I wanted my photo on LinkedIn to stand out so I framed it. Here’s how I did it.
- Create a new PowerPoint file, and click Insert, Picture, double-click desired picture to insert onto the slide.
- Click the picture to select it. The Format tab appears.
- Choose a frame or orientation (on the Format tab, in the Picture Styles group).
- Choose frame (Outline) color (in the Picture Styles group).
- Change height and width (in the Size group). Mine is 1.66″ H and 1.2″ W.
- Right-click on the picture, Save as Picture. (When you right-click, you might see Move, Copy. Reposition the mouse and try again.)
- Edit your LinkedIn profile to add your picture (see video below).
I’m redesigning a PowerPoint 2010 presentation, and wanted to match the colors to the ones on my book cover. I used free software to do it. Microsoft Paint’s Color Picker tool makes it easy to color match.
The colors displayed on your computer are designated as RGB. That’s short for the first letters in the colors red, green, and blue that are combined in various percentages to produce other colors. Here’s how I used Paint’s Color Picker and then used it in PowerPoint by creating a custom color.
In PowerPoint 2010, the custom color you create works inside the file you create it in so you’ll have to do a repeat for others. I found a PowerPoint add-in that will allow you to save color swatches, but I couldn’t get it to install. Hope you’ll have better luck with it.
How to Find the Hex (HTML) Equivalent for WordPress (PC user)
As illustrated in the above video, I used the Color Picker tool in Microsoft Paint to get the Hue, Sat, Lum, Red, Green, Blue. Then I went to http://www.ColorPicker.com and used those numbers I got from Microsoft Paint to get the #Hex code. Users who’ve invested in Adobe Illustrator probably know to use its Eye Dropper tool to find the numbers. It gives you the RGB, CMYK, HEX, and other codes.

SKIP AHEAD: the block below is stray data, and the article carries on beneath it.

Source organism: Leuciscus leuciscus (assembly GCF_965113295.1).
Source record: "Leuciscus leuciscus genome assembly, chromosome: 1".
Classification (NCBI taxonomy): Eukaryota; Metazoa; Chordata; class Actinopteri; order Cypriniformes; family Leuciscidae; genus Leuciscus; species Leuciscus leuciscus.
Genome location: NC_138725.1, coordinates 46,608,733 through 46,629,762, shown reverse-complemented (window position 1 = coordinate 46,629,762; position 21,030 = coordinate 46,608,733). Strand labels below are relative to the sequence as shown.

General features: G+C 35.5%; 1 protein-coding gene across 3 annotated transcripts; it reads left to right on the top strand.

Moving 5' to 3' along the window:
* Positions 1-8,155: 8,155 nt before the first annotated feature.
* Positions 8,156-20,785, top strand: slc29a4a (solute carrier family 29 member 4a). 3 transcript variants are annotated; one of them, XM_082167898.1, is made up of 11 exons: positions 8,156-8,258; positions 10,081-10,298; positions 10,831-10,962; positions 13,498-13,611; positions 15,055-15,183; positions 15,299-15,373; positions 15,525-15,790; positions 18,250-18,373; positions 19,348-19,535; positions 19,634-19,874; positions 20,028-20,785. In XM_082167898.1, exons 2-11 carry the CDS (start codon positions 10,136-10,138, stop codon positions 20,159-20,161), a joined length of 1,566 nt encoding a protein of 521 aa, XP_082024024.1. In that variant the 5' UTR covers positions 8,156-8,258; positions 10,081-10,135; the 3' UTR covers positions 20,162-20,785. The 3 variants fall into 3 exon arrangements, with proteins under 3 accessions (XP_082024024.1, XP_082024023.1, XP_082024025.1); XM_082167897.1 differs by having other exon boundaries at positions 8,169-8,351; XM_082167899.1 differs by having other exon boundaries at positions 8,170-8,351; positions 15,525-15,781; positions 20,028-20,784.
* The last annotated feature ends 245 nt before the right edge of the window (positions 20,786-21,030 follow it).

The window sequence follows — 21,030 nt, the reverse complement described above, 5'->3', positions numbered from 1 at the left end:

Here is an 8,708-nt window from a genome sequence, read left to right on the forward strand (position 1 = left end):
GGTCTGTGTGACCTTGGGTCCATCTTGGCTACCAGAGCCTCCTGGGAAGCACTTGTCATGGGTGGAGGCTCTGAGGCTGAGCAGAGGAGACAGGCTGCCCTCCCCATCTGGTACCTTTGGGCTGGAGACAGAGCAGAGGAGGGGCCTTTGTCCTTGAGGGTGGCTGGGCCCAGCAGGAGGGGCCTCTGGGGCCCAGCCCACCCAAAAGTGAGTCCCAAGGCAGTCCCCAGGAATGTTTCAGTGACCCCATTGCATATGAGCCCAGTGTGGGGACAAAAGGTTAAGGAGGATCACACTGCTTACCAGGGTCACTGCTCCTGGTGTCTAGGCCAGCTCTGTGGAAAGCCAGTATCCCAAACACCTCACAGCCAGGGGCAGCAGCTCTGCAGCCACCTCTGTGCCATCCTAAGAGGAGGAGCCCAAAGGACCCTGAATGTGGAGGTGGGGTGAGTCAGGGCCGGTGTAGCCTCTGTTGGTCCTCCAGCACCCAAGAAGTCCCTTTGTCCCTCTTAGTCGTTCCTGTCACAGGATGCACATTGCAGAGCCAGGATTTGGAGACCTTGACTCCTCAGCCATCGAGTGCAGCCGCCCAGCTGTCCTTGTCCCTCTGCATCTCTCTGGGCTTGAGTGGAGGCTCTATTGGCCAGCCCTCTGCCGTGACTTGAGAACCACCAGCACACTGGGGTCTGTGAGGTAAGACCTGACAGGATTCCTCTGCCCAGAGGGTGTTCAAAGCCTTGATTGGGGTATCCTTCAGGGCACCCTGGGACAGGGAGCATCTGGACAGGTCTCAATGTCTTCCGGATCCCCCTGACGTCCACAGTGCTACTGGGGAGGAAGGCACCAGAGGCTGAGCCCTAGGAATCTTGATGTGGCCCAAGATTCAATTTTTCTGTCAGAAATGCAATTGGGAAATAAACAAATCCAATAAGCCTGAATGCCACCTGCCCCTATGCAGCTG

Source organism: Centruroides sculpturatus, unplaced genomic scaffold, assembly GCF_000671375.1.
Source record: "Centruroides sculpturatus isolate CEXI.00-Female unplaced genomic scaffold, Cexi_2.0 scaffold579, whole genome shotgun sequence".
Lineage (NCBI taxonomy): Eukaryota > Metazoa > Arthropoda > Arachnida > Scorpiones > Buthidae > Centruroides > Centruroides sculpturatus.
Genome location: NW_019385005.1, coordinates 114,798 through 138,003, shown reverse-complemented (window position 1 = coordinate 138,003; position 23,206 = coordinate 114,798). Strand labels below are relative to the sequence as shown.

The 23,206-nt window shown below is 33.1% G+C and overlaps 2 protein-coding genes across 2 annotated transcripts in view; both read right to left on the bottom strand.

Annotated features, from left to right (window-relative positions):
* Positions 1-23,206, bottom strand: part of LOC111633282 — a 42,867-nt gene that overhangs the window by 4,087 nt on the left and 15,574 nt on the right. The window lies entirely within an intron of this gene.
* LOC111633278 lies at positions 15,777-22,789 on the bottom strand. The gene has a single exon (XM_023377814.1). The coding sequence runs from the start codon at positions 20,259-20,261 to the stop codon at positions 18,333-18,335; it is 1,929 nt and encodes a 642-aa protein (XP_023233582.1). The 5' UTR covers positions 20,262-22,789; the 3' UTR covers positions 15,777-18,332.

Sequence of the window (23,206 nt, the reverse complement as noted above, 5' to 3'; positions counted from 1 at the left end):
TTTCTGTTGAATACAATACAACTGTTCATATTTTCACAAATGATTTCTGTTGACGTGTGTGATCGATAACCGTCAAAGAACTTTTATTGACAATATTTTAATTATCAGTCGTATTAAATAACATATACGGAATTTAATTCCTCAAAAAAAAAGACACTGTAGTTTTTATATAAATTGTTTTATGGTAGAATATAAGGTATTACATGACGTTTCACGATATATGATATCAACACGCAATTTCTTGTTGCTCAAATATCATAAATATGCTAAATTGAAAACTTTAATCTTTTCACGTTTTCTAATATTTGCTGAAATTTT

Another method is using the Windows Calculator:
- Open the Windows Calculator (in Windows 8, on the Start Tile screen, type Paint, and press Enter when it’s selected).
- Press Alt+3 to get to Programming mode on the calculator.
- With Dec selected, type in the Red, Green, and Blue numbers.
- Tick Hex to get the code.
Productivity in the workplace is expected to take a dip during the weeks of the Winter Olympics, but some employees will handle it better than others.
Sporting News recently reported that heavy sports enthusiasts spend on average over 31 hours a week following sports. These same people will probably completely shut down the next few weeks to follow the Olympics. Others will do what needs to be done…it all depends on the type of worker they normally are.
Slackers will use this as an excuse to do less work. If they’re wasting time instead of working now, they’ll just do more of it these few weeks.
On the other hand, conscientious employees will continue to meet goals, beat deadlines, and service the customer.
If you’re the boss and are going to require less of them during this craze, you should have required more from them before it heated up.